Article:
Hence, UAE overflight privileges are an important part of the puzzle – and a good first step – but in their own right mean little without the ability to fly over Saudi Arabia. And that’s why the Saudi announcement is so significant. If nothing else, it means that all airlines operating between Israel and the UAE can fly directly over the kingdom. And if that was all – it too would be major step forward.
But the indications – based on numerous press reports and a direct statement by Jared Kushner, President Trump’s son-in-law and special envoy for Middle East negotiations, are that the Saudi directive applies to all aircraft no matter what their origin or destination. That means, for example, an Air France flight from Delhi to Paris could fly over the UAE, Saudia Arabia, and on to Paris via Jordan and Israel. That is a major development which, if true, will bring significant efficiencies not only to Middle East carriers but all airlines no matter where they are based.
However, there is still one technical issue that, until now, stood in the way. And that is – since the creation of Israel – there has been no functioning airway and accompanying air traffic services to enable a direct routing eastward from Israel over Saudi Arabia. Amman was the end of the road, as no airlines whatsoever were permitted to fly over both Israel and Jordan onward. It was a bit like the old Pan American Highway, connecting Alaska to Patagonia – except for the missing link through the Darien Jungle in Panama.
And that’s where the fourth announcement – the Israel Jordan airspace accord, comes in. There are two primary elements of that agreement . One – the “simple” part – is legal and regulatory. And that is the reciprocal granting of overflight rights to local and transiting traffic. The second component – is “building the road”. And that’s where Eurocontrol comes in. Working with both countries, the agency established a new airway to connect Saudi Arabia with Jordan and Israel, along with all the supporting navigational and communication infrastructure and rules to support it. The bridge had been built -- the two sides connected.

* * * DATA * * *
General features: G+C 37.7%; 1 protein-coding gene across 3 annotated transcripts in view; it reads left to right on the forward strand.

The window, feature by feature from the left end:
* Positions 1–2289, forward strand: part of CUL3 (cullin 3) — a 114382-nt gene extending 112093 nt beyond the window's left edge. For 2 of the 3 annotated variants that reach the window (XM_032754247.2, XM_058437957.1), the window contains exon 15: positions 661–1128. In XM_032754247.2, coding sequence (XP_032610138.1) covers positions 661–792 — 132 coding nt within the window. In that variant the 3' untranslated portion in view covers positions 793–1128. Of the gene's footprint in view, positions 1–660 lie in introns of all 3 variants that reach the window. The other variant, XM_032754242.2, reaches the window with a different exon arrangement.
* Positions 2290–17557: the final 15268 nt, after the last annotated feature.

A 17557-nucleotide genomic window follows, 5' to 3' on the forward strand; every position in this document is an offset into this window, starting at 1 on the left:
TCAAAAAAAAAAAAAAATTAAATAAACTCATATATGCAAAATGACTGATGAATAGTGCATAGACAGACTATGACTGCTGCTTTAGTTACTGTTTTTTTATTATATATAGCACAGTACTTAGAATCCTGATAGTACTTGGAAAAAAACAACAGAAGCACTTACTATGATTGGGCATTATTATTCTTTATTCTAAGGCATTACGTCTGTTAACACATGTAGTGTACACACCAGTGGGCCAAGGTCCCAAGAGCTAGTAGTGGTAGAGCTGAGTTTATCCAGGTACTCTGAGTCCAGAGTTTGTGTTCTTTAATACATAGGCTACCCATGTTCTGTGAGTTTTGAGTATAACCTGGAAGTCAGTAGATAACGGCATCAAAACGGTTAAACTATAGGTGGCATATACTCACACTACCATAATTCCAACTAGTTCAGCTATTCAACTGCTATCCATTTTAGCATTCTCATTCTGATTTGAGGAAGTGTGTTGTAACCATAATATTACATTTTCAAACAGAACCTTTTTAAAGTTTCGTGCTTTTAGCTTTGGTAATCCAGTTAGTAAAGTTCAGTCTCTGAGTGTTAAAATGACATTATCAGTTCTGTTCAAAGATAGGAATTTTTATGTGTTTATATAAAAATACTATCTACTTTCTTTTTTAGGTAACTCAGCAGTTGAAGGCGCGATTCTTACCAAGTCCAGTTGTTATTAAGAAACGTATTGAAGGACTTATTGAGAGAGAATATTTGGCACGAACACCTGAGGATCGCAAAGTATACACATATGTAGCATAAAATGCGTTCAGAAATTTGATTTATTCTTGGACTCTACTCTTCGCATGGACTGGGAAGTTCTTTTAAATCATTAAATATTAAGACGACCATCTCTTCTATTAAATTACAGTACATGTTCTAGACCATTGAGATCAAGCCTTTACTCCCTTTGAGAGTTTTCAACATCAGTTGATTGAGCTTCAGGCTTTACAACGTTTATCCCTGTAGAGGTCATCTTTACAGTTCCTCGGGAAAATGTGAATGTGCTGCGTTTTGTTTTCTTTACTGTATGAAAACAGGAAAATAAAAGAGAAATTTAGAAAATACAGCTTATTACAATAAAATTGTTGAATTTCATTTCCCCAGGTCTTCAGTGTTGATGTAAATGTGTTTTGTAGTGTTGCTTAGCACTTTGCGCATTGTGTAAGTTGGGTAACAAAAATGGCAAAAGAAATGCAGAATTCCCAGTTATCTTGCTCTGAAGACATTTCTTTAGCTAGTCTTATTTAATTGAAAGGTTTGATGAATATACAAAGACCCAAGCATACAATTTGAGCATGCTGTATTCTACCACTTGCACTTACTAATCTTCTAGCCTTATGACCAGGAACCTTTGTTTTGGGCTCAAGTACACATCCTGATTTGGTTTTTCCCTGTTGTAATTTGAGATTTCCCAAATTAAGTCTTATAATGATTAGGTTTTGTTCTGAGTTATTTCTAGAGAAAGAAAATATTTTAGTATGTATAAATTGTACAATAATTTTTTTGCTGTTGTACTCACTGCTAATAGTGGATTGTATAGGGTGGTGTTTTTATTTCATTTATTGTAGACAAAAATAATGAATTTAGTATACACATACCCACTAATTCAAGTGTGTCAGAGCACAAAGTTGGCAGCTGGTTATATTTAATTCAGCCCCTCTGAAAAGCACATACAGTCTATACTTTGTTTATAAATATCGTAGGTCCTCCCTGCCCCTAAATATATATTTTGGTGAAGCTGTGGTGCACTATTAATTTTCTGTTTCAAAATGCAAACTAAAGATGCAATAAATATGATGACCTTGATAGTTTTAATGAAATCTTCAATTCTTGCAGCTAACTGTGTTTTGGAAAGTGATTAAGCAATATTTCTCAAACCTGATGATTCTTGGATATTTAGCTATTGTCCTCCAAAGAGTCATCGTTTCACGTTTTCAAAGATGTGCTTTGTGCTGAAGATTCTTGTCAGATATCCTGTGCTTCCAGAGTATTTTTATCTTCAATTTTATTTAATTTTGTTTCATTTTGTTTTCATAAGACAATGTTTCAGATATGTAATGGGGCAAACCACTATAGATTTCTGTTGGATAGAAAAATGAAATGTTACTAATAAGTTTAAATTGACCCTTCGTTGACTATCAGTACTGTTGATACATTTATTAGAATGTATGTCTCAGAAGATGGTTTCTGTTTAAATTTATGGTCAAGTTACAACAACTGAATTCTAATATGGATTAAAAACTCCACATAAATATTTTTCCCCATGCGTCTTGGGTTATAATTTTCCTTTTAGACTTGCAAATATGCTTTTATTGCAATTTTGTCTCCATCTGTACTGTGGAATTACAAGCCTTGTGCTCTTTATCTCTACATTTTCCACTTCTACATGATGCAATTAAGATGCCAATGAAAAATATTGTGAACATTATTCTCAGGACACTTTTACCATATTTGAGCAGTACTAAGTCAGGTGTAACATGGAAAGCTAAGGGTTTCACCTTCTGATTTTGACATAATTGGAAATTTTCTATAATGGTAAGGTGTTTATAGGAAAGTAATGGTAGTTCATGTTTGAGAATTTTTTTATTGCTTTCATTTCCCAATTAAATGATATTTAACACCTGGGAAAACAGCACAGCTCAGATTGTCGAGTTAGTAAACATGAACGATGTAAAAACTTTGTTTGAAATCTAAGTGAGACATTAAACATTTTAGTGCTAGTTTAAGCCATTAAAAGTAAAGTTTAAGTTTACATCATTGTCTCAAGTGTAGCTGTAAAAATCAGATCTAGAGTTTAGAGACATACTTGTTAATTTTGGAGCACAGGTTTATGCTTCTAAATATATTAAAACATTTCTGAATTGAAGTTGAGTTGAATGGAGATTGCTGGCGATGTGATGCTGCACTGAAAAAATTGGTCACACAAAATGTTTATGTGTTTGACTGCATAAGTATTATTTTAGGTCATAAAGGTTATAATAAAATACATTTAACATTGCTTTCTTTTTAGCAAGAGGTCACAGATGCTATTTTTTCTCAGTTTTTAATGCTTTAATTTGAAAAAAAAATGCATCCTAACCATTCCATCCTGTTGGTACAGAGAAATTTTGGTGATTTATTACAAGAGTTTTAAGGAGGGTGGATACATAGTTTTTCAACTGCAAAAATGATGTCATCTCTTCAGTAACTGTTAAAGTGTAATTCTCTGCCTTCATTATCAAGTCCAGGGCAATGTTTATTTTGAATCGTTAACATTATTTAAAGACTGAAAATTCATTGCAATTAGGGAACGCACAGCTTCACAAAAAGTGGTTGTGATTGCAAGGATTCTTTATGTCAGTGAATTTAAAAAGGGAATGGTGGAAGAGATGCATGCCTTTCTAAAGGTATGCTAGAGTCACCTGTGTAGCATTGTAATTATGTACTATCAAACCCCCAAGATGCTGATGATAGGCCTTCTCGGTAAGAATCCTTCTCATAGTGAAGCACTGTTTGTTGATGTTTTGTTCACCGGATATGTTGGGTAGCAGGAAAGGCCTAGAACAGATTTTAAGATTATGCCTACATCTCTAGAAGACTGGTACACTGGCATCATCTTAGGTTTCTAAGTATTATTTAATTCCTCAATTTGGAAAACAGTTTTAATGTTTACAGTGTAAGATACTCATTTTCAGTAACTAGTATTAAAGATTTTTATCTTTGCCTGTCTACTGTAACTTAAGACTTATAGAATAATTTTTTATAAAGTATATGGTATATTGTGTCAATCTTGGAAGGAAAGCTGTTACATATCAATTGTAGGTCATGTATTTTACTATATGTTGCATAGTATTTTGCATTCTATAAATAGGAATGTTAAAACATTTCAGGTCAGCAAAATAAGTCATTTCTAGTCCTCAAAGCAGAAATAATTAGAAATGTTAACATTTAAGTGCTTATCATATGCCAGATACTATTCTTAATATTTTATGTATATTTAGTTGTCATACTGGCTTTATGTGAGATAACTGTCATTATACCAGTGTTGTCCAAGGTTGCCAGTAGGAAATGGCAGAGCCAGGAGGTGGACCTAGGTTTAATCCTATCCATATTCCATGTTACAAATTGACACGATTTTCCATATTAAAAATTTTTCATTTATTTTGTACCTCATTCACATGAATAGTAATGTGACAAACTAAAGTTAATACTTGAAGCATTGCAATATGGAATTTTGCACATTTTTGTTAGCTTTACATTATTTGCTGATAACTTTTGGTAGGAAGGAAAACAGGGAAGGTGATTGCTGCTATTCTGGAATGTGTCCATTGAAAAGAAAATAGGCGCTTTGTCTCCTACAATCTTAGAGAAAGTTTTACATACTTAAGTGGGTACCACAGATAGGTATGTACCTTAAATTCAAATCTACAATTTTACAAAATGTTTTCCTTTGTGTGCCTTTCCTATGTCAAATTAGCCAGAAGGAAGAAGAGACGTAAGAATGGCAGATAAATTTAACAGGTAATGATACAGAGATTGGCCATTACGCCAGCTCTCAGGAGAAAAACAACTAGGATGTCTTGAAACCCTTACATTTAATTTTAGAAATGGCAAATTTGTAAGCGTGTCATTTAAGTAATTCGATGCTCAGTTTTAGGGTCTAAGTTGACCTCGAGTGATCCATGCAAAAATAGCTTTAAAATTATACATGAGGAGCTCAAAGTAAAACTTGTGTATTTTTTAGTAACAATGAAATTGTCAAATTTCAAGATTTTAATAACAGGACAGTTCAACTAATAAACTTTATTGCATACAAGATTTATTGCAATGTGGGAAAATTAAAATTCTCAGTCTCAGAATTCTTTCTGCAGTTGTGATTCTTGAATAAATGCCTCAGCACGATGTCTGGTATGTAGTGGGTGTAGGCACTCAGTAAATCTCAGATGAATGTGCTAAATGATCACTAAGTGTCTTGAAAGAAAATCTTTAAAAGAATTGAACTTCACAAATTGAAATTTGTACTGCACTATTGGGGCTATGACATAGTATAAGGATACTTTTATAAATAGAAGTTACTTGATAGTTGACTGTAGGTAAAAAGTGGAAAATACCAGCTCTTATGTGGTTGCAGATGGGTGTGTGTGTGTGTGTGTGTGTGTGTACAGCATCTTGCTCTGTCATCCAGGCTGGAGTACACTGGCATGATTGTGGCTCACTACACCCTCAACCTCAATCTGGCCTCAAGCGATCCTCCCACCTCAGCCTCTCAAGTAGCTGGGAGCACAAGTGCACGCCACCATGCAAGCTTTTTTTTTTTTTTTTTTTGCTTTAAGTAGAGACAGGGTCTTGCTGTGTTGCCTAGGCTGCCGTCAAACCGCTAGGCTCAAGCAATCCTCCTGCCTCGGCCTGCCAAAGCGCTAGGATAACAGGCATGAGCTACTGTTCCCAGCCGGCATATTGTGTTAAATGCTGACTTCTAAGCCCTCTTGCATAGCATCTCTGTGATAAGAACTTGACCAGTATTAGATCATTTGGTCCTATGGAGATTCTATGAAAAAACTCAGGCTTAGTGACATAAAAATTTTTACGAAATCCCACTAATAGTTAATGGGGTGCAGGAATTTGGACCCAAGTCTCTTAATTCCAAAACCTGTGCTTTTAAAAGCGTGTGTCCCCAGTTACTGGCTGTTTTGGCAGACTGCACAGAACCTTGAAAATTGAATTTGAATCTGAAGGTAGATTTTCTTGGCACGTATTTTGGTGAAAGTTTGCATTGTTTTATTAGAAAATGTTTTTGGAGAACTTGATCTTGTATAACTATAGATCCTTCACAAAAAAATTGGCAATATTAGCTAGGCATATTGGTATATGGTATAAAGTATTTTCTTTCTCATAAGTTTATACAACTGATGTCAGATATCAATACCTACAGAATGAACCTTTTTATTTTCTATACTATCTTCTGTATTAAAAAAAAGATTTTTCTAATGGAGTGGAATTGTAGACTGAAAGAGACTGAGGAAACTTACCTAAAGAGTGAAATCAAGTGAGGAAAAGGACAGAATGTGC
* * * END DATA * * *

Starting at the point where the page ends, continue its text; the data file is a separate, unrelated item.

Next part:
By October 14th, the airway was already operational. Etihad flight 88, a 787-10 enroute from Milan Malpensa to Abu Dhabi crossed over Israel and Jordan on N134 before continuing on UN318 over Saudi Arabia.
And what about Announcement #3 – the opening of Bahraini airspace for flights between the UAE and Israel? While Bahrain -- the country -- is tiny – its airspace is not. It controls a wide swath of airspace in the Gulf – and opening it to transiting traffic eliminates and unnecessary dog-leg over Riyadh.
The difference can be seen in the two actual flight paths taken – one from the first Tel Aviv – Abu Dhabi flight on August 31. And the second – the Etihad flight in the reverse direction on October 19 using a more direct routing over Bahrain.
The cumulative result of the four airspace agreements is monumental. As Middle East airspace has become increasingly clogged through bottlenecks caused by political developments and war (Yemen, Syria, Iraq, Iran, Libya) and the Qatar blockade – not to mention the devastating impact of COVID-19 – it’s great to have something to really celebrate.